» Clare TD compares investigation into Limerick gardai to Salem witch trials
Deputy Cathal Crowe
Clare TD compares investigation into Limerick gardai to Salem witch trials
September 23, 2021
A Clare TD has compared a Garda investigation into alleged squaring away of road traffic offences in the Limerick Garda Division, to the Salem witch trials, which saw 20 people executed in the Massachusetts town in the 1690s, reports David Raleigh.
Eight gardai suspended on November 8 last year remain so, pending the outcome of the two-year investigation which is being led by the Garda National Bureau of Criminal Investigation (GNBCI).
Clare Deputy Cathal Crowe said gardai have come to him and told him they are concerned at the nature of the probe.
Gardai have privately expressed fear they may face the threat of suspension or court for using discretion when dealing with members of the public. Deputy Crowe said, “You could almost call the Limerick Garda Division ‘Salem’ at the moment, because there’s a form of witch-trial being going on for the last two years there.” “Eight members suspended, 60 garda phones confiscated, morale has never been lower,” he added.
“All of this centres around discretion, and I’m sure, like me, we all have a tendency every so often of going a little bit heavy on the accelerator and you see a blue light and you pull in. In that moment that a guard pulls you over, they have the power of discretion, which has been a feature of An Garda Siochana, policing by consent; it’s taught, it’s part of the curricular substance in Templemore (Garda Training College) right back since 1922, the foundation of the force,” Deputy Crowe said, speaking in the Dail.
“It’s part of what (gardai) learn, discretion is not defined, and therein lies the problem, and what has happened in Limerick over the last two years is that gardai are told you (that if you) use discretion, you are wrong and you’re suspended.”
Arguing that discretion and favouritism are not the same, Deputy Crowe said, “We need to move way beyond the model of squaring off a ticket for the Monsignor or the politician or the county hurler – I think everybody agrees with that. But we don’t want to be witch-trialling, which has been happening in Limerick over the last two years.”
Mr Crowe, who was speaking during a second stage Dail debate on the Garda Siochana (Functions and Operational Areas) Bill, said the Garda code of “policing by consent” was being eroded, due to rank and file members fearing they can no longer use it.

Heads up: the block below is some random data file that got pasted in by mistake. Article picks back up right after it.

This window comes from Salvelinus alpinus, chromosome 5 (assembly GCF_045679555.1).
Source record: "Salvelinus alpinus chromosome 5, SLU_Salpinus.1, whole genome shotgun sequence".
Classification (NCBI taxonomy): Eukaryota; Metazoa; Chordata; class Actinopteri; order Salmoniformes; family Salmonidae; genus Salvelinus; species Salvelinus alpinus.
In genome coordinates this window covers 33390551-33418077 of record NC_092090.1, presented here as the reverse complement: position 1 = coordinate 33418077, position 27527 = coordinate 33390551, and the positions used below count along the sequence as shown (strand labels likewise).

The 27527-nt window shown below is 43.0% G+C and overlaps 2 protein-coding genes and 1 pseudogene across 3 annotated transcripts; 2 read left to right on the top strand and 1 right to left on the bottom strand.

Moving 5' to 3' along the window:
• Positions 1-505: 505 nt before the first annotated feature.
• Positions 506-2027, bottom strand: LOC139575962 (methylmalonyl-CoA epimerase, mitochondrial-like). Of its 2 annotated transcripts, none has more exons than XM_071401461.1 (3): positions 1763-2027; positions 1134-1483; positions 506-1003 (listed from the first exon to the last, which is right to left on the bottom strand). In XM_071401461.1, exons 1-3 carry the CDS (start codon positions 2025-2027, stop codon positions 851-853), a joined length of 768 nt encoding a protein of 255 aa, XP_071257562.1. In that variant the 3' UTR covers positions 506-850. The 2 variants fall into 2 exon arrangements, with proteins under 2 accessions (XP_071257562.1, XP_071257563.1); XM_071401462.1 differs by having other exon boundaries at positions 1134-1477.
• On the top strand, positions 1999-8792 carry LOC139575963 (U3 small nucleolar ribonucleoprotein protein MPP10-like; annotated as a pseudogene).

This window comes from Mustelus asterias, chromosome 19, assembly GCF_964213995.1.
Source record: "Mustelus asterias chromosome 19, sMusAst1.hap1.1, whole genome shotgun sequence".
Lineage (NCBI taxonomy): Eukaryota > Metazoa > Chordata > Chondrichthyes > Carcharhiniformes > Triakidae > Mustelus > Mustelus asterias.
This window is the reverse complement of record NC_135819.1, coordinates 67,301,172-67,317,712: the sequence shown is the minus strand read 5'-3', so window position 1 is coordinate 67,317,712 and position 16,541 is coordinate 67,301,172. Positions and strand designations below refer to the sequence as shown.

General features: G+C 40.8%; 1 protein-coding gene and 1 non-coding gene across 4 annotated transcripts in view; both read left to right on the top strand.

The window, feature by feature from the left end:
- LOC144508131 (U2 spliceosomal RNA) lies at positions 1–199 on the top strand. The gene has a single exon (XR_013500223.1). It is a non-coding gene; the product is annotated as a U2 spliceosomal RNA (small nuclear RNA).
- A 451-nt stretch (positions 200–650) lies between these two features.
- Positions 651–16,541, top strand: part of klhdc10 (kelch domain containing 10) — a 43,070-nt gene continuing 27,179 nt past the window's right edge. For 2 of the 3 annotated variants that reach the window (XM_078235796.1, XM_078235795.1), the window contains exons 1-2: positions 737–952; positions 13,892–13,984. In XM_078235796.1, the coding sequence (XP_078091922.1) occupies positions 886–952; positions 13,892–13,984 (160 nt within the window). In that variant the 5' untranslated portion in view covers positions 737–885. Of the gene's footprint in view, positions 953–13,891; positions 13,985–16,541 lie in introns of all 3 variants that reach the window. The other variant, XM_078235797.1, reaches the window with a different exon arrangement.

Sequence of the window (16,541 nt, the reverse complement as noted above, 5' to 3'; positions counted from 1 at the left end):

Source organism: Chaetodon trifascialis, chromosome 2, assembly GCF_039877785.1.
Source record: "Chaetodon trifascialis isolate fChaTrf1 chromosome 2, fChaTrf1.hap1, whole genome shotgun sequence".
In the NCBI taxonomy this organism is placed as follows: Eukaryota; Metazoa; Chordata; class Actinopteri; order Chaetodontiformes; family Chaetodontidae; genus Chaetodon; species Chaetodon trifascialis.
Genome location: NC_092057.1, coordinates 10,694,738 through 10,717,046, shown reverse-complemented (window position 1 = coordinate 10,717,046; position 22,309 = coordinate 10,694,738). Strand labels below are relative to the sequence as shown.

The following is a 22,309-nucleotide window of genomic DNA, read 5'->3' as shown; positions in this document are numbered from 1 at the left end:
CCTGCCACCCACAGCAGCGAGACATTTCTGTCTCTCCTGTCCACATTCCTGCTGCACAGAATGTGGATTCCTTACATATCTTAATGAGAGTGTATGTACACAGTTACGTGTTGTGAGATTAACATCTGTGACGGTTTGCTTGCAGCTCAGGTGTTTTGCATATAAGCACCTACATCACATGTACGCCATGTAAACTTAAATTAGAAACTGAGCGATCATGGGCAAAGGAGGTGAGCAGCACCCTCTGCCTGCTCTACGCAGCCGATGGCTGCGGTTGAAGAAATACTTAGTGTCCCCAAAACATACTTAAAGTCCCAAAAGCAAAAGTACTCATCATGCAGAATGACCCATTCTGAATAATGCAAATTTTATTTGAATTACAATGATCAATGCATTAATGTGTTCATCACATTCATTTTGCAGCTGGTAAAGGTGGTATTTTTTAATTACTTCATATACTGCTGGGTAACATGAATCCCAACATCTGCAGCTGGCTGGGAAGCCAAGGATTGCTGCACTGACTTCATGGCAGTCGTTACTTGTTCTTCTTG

He said the garda probe was “creating bad will” between gardai and the public.
“Drew Harris (Garda Commissioner) is a good man, but the model of policing I believe he is seeking to replicate is that which operates in the six counties of Northern Ireland; that is quite different, they drive down roads by night in armored vehicles; they’re armed; it’s very different to the model of policing we have in (southern) Ireland.”
Limerick Independent TD, Richard O’Donoghue, said the eight suspended gardai had not been replaced.
He said gardai are taught by management to use what he referred to as an “L7” or “a square” when dealing with “exceptional or hardship circumstances”.
“Is that no longer the case, do gardai have discretion in hardship cases anymore? Three years have been wasted on investigations of misdemeanors that gardai were actually trained to do at Templemore,” said Deputy O’Donoghue.
“We are now prosecuting gardai for doing the job they were trained to do. I am not condoning any garda breaking the law outside of that context,” added Deputy O’Donoghue.
The President of the Garda Representative Association (GRA), Frank Thornton, said gardai had been offered psychological counseling.
In a circular sent to the group’s 600 Limerick members last July, Mr Thornton highlighted what he described as the “appalling treatment” of gardai in the division, who he said “have been subjected to what we perceive as a witch-hunt rather than a legitimate investigation”.
“We are all feeling dismayed, disillusioned, and frustrated,” Mr Thronton added.
When asked for comment, a spokesman for Garda Headquarters said discretion remained “an important facet” in the force’s “long held and understood tradition of policing by consent”.
Commenting generally and not in relation to any specific individual case, Garda HQ said there should be no confusion amongst rank and file Gardai about whether or not they can use discretion.
“This exercise of discretion is entirely different from any tendency to show preference,” said the Garda HG spokesman.
“There has been some conflation of these two concepts in public commentary and it is necessary that the important distinction be emphasised. The law binds us all equally, and while there is a proper place for the exercise of discretion in determining the best course of action where an immediate decision is required, being well known or knowing a guard, of whatever rank, is not a pathway to more favourable treatment,” they said.
“Gardaí are trained to apply the law and deliver policing services in a fair and equitable manner. The application of the law is facilitated by the Garda’s discretionary policing powers underpinned by the Code of Ethics and Garda Decision Making Model.”